St. Jude patient Grace

Grace's story: A small stumble

Grace still remembers the vault event in gymnastics. She felt a charge of energy as she ran toward the vault, jumped onto the springboard and pushed off the equipment, twisting her body through the air. She remembers how strong she felt and how fun it was.

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She remembers landing on her feet, and the desire to do it all again.

Fast and powerful after three years of gymnastics lessons, 7-year-old Grace had what it took to be a competitor like her two older sisters. She excelled at all four events—bar, beam, vault, floor—but loved vaulting best. She was set to enter her first competition in fall 2011.

Instead, cancer came along in July 2011. It would be the challenge of her life.

 

Regaining focus

It started with a bloody nose and strange red spots on her face where her swim goggles had been. Then came a fever and a strange growth under her arm that seemed to double in size overnight. Her mother worried and took her to the doctor.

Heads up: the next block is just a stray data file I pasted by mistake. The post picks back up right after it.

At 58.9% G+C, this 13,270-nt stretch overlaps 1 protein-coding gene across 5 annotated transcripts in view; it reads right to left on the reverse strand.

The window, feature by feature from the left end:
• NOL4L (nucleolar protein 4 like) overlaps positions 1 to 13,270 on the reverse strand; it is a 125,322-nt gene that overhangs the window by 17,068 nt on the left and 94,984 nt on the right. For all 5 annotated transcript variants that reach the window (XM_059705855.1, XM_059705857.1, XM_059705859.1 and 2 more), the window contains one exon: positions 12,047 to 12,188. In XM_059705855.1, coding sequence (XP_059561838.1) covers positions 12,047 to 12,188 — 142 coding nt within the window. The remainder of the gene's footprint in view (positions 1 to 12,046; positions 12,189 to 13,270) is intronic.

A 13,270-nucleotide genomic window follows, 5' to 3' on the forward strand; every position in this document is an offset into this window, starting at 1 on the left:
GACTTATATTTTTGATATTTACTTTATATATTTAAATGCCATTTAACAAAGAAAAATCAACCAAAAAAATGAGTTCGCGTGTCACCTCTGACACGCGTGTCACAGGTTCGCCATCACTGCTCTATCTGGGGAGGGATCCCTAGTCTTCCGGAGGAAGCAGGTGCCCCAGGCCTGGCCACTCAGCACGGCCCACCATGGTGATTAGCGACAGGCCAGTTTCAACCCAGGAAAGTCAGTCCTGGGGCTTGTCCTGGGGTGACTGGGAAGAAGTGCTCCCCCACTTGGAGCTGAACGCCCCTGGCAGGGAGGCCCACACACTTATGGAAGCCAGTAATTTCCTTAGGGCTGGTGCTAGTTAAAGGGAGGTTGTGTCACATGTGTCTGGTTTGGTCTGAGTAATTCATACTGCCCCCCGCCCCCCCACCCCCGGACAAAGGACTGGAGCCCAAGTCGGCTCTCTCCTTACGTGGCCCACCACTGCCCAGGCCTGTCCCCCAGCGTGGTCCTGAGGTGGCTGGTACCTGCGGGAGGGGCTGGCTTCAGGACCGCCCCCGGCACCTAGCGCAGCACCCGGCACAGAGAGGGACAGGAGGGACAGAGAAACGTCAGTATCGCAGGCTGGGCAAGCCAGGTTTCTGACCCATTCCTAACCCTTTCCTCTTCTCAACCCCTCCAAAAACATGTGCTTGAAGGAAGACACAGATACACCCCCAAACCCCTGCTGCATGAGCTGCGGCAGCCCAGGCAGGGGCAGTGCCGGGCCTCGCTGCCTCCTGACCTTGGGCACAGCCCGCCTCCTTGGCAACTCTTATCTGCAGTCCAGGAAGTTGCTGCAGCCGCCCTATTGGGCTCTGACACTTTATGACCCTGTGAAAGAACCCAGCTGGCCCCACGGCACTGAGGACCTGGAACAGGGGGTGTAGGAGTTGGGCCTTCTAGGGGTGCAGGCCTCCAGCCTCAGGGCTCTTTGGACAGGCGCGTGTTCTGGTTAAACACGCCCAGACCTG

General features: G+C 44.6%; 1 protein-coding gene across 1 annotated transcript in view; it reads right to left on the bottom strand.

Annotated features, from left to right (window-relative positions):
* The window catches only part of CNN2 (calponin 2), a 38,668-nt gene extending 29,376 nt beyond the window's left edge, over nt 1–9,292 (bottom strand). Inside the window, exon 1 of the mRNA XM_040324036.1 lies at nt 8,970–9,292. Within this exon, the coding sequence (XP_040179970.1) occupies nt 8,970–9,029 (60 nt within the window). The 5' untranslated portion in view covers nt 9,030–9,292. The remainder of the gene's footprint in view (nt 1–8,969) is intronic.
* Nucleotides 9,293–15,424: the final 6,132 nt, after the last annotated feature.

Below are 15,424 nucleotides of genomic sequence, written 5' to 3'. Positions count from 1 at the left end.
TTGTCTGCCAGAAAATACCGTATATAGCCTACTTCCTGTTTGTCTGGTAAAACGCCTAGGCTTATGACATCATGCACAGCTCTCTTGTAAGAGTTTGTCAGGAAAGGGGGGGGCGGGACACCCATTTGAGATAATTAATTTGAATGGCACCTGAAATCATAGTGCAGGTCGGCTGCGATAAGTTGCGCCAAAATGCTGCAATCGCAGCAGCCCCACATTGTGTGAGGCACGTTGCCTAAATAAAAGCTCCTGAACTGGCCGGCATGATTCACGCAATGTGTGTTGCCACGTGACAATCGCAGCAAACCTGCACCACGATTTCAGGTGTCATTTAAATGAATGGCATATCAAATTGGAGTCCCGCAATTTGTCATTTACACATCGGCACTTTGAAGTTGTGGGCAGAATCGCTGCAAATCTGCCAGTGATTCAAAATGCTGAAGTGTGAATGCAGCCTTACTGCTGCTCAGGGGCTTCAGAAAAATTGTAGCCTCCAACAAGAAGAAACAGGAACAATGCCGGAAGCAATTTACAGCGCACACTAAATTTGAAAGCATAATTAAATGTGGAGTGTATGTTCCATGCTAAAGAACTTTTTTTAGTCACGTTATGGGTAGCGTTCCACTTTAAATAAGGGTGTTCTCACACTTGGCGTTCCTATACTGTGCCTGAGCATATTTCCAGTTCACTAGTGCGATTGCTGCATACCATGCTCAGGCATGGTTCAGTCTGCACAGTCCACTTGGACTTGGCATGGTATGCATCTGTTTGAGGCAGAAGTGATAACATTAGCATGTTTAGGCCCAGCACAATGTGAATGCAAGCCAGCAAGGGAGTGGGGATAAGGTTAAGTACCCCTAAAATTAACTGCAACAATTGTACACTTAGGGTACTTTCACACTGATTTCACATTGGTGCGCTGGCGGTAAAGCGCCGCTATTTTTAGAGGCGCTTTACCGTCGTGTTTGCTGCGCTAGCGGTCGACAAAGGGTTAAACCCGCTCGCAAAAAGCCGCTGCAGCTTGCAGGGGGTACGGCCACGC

Grace was diagnosed with acute myeloid leukemia, a tough cancer to treat. Worse, she had a genetic mutation that made it even tougher.

“It means her leukemia was stronger than the chemo they use to kill it,” said her mom, Catherine.

At St. Jude Children’s Research Hospital, the family found a medical team determined to make Grace well. St. Jude treats treats children with cancer and deadly diseases with pioneering research and exceptional care. Grace received a life-saving bone marrow transplant on October 25, 2011. Her sister was her transplant donor. Today, her cancer is in remission.

 

Nailing the dismount

Grace is home now, happily reunited with her three sisters. Her activities are limited as she regains strength and builds immunity. She has an active imagination and loves to write and reflect on her life. Her thoughts often turn to gymnastics.

Grace remembers doing handstands on the bar, then flipping upside down and lingering for a moment to watch this new perspective on the world. When she hung upside down like that, her coach made funny faces, sending her into a fit of giggles.

That’s what she really misses—all these normal things that make a life.

She deserves more moments like these, and St. Jude wants to give them to her.

 


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